Operation Before the Dawn

Operation Before the Dawn
Operation Before the Dawn
Part of Iran–Iraq War
Date February 6, 1983-February 26, 1983
Location Fuka
Result Strategic stalemate, successful Iraqi defense; Iranian tactical victory, Iran makes small gains
Small gains by Iran
 Iraq  Iran
Commanders and leaders
Iran Hossein Kharrazi
60,000 200,000
Casualties and losses
? 6,000+ killed

Operation Before the Dawn was the first of the three costly human-wave attacks of 1983 in the Amarah area 200 kilometers southeast of Baghdad. It was launched by Iran.



The Iranians originally planned the offensive to mark the fourth anniversary of the Islamic Revolution. Objectives were clear: drive enemy forces from Iranian soil, seize Iraqi territory in the Amarah area, and move on to Baghdad. Seizure of the city of al-Amarah would give Iran the upper hand in disrupting troop and supply movements from Baghdad to Basra.

U.S. Intelligence reported that both sides had over 100,000 soldiers poised for battle. The Iranian forces consisted of mostly 'last reserve' Pasdaran and Basij volunteers backed by two divisions of the Islamic Republic of Iran Army. Iraqi forces consisted mostly of conscript infantry backed by Republican Guard tank brigades. In addition, the Iraqis also held three lines of trenches of which formed a semicircle around Amarah.

The terrain of the battleground added to Iran's difficulty. The area around Amarah rested in an area of low hills and marshes of which created an open plain. To this affect, Iraqi trenches were strategically positioned from the hills down to the tip of the marshes.

Regardless, Iranian Parliament Speaker Ali Akbar Hashemi Rafsanjani further boasted:

The people expect this offensive to be the final military operation that will determine the destiny of the region.

The battle

On the morning of February 6, Iran attacked a 40-kilometer stretch near Al Amarah, via marshes and hill ridges. Iran's six-division attack managed to break through with the help of air, artillery, and armor support from the Regular Army. The Iraqis, though outnumbered, responded with 200 helicopter sorties per day to support the defenders. The sorties proved so effective that Iraqi tanks were reduced to effective defense roles. Not surprisingly, well over 6,000 Iranian troops perished on the first day of the operation.

By the middle of the offensive, Tehran Radio reported having 'liberated' over 120 square miles (310 km2) of Iranian territory. The reality was much more bleak, however, as Iran continually resorted to crude tactics, including the use of child soldiers in human wave charges across no man's land, which was always met with withering fire from the Iraqis. Lightly equipped and poorly trained Iranian teenagers attempted to charge dug-in Iraqi infantrymen firing from trenches. These teenage soldiers died by the hundreds, and some were captured after being wounded. Residents of the city of Ahvaz, 100 miles (160 km) behind the front, reported that their morgue was filled to the rim with bodies from the field.

Personal account

The following is a rare excerpt of a child soldier's experience during this operation. It has been cited from Ian Brown's, Khomeini's Forgotten Sons: The Story of Iran's Boy Soldiers":

After only a month's training at a camp near Khorramshahr, I was sent to the front. When we arrived we all assembled in a field where there must have been a thousand of us, some younger than me, and old men as well. The commander told us we were going to attack and Iraqi position north-east of Basra which guarded the road to Qurna, to try to capture the road. The following morning we set off at 4:00 A.M. in army trucks, and I had been given a gun and two hand grenades. The trucks stopped at the Iranian front and they told everyone to get out. The sun was beginning to come up as we started walking towards the Iraqi lines, and boy, was I scared! We'd been told the position was three kilometers away. As we got nearer, we could hear shells exploding, and I think it was us shelling them. When we got to the top of a hill, we started running down the other side towards the enemy position. I wasn't afraid any more. We all shouted, "Allah akbar" (God is great) as we ran, and I could see soldiers in front of us - a line of helmets - then they started firing. People dropped all around me, but I kept running and shouting while many were being killed. By the time I reached the trenches, I'd thrown my grenades and somehow had lost my gun, but I don't remember how. Then I was hit in the leg and fell over and lay for a long time right in front of the front lines. Other Iranians passed me but they all fell. I wanted to get up and help them but couldn't move. My leg felt like it was burning. Finally, the attack stopped in the afternoon, but I was asleep when the Iraqis came out of the trenches to look at the bodies. They were kicking them and when they kicked me, I screamed out in pain. But they picked me up and tossed me into the back of a lorry. For me the war was over.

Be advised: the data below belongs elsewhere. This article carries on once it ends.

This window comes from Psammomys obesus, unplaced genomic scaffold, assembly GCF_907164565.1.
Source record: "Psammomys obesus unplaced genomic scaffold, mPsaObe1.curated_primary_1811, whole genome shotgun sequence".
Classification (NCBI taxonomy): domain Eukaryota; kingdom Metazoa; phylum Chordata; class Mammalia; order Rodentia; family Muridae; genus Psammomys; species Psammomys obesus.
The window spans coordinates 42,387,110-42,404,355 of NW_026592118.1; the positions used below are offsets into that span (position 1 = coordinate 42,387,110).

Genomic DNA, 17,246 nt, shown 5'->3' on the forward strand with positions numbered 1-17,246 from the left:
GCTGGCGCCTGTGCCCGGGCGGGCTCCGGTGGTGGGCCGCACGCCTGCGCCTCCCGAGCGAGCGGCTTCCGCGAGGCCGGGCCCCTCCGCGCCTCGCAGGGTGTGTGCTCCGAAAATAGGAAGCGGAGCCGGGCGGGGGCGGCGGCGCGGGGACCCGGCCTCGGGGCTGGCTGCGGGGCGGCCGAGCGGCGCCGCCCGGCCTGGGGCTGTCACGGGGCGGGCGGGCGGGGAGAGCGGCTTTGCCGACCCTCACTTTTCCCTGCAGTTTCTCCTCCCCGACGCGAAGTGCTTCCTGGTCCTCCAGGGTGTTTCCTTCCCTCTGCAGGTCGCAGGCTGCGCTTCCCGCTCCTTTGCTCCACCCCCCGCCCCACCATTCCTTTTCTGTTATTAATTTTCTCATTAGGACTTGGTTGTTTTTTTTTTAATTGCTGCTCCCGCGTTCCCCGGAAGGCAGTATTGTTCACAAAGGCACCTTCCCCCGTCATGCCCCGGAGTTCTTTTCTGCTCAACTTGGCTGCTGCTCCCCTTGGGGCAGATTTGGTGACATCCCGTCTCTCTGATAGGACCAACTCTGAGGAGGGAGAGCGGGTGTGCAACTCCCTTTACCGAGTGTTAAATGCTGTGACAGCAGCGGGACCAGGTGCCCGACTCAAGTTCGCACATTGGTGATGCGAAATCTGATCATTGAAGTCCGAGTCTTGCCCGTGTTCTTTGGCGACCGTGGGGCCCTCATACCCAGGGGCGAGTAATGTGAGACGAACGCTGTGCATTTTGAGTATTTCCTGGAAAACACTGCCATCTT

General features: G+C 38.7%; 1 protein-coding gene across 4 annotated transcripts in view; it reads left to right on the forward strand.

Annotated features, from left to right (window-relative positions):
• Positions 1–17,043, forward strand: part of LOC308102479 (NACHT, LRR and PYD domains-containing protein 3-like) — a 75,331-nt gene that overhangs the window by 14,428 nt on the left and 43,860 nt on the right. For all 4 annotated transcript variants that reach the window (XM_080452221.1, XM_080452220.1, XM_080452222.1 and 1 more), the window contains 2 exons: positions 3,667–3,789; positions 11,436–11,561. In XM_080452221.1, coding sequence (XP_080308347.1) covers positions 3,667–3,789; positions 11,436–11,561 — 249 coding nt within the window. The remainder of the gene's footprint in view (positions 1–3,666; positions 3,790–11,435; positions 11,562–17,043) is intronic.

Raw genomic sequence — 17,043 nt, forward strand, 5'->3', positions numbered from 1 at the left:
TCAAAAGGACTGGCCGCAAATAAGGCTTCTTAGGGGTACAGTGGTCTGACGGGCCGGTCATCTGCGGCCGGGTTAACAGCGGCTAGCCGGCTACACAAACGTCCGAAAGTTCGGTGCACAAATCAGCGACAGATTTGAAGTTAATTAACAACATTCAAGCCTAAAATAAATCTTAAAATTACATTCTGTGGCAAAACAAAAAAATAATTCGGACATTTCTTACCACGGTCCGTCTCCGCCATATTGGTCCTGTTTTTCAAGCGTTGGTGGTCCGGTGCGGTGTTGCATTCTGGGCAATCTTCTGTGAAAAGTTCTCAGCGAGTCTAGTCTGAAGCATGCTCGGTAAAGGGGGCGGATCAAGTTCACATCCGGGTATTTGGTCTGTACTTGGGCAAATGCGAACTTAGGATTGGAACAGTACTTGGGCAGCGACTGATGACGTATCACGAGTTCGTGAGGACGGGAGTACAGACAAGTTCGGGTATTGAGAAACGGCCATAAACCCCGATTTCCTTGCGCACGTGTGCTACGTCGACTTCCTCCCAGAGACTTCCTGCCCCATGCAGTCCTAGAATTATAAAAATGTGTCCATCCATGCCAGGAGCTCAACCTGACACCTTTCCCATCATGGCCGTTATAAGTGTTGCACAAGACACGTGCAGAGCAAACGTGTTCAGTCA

Iran managed to regain 100 square miles (260 km2) of its own territory. But after a week of stalemate, Iran abandoned the operation after making only minimal gains against the Iraqis. Rafsanjani later retracted his earlier boast, saying that the offensive was not the last as expected. As for the Iraqis, this victory helped the poorly trained and shaken ground forces to boost their morale.


1. The Last Blow, TIME Magazine, Feb. 21, 1983.

2. Khomeini's Forgotten Sons: The Story of Iran's Boy Soldiers, Grey Seal Books, 1990.

3. The Longest War, by Dilip Hiro, Routledge, Chapman, and Hall, Inc. 1991.


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